• Issue
  • Jan 01, 2023

News: What is a “Museum” For, Anyway?

Full text also available in Chinese.

Photo of climate activists sticking their hands onto the wall of London’s National Gallery after splashing tomato soup at VINCENT VAN GOGH’s Sunflowers (1888-89) to protest against the climate crisis. Courtesy Just Stop Oil.

On August 24, the nongovernmental International Council of Museums (ICOM) approved a new definition of “museum” at its general assembly in Prague—the first significant overhaul since the consultative body was established in 1946. Its new 57-word text states a museum is a “not-for-profit, permanent institution in the service of society that researches, collects, conserves, interprets and exhibits tangible and intangible heritage,” that “foster[s] diversity and sustainability” and “offer[s] varied experiences for education, enjoyment, reflection and knowledge sharing.” ICOM ultimately excised words from earlier drafts such as “inclusive” and “democratizing,” which some members had found too ideological at its last meeting in 2019. More than 92 percent of member institutions voted in favor of the new language.

The tension at the heart of the new definition of “museum” is whether such institutions will fundamentally remain a repository of objects for public display and scholarly research, or whether their principal purpose should be the representation of a community’s needs. In recent years, museums have found themselves at the intersection of larger political debates, often over the repatriation of cultural artifacts expropriated by colonial regimes and those torn from their ritual or sacred functions in Indigenous cultures. Increasingly, new debates are emerging over the museum as a social space, and what rights of access and accessibility the public has there.

In 2022, numerous art museums were used as symbolic sites for protest. In solidarity with the women-led protests in Iran, for instance, anonymous groups in New York dropped banners into the Guggenheim Museum’s rotunda and staged “die-ins” at the Metropolitan Museum of Art. European museums were hit by a wave of actions by climate-crisis activists, who glued themselves to Goya frames, splashed tomato soup on a Van Gogh sunflower, and hurled oil-like ink on a Klimt, hoping to draw urgent attention to the existential issue.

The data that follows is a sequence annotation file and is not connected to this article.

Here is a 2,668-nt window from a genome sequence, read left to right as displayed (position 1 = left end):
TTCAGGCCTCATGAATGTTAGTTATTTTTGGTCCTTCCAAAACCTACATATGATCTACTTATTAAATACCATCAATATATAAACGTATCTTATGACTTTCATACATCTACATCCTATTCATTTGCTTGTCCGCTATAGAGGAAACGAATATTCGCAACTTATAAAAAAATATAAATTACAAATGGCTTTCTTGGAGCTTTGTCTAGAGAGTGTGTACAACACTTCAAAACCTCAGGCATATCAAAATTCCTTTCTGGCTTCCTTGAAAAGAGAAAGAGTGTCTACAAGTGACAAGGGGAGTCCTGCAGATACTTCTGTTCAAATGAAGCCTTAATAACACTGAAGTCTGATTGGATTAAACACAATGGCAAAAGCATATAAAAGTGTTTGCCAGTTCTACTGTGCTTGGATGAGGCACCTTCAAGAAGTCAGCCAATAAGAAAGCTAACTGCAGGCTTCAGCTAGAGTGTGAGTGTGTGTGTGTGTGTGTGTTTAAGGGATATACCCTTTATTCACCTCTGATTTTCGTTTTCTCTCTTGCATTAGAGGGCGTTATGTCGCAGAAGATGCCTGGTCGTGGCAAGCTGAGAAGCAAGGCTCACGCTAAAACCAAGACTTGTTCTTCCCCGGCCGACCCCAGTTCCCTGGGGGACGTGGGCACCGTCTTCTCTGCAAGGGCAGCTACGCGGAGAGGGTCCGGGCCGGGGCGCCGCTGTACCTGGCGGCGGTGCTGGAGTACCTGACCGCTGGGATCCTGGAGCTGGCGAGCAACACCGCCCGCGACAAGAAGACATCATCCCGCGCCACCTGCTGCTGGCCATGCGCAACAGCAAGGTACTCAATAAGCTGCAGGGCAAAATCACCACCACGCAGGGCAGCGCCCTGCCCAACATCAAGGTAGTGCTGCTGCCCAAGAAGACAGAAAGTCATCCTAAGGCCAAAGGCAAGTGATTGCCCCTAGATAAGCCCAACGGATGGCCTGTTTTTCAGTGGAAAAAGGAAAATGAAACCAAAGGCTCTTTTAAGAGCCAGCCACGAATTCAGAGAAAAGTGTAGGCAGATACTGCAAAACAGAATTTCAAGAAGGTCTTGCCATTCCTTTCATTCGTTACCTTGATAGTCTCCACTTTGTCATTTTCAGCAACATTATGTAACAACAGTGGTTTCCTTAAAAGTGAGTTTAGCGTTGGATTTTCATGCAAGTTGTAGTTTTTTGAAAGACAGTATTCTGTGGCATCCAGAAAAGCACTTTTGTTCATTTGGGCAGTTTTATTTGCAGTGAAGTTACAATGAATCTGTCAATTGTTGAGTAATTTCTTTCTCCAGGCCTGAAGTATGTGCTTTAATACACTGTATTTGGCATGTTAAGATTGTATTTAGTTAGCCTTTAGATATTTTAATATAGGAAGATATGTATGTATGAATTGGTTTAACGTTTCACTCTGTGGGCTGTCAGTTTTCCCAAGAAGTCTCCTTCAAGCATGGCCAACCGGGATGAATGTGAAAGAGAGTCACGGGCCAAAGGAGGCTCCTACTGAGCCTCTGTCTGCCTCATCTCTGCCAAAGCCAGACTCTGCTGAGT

Even though these actions were directed at well-protected artworks, ICOM released a statement in November signed by directors from 92 museums, including the Louvre and the British Museum, saying activists “severely underestimate the fragility of these irreplaceable objects.” ICOM affirmed that its members are allied with activists in their concern about the climate, but “the core tasks of . . . collecting, researching, sharing and preserving” were all part of “the museum as a free space for social communication.” How organizations will balance these twin mandates—of protecting cultural objects from liquids, foodstuffs, and viral-video campaigns, while being a socially responsive space, without over-policing visitors—will remain a real-world tension over what defines a “museum.”

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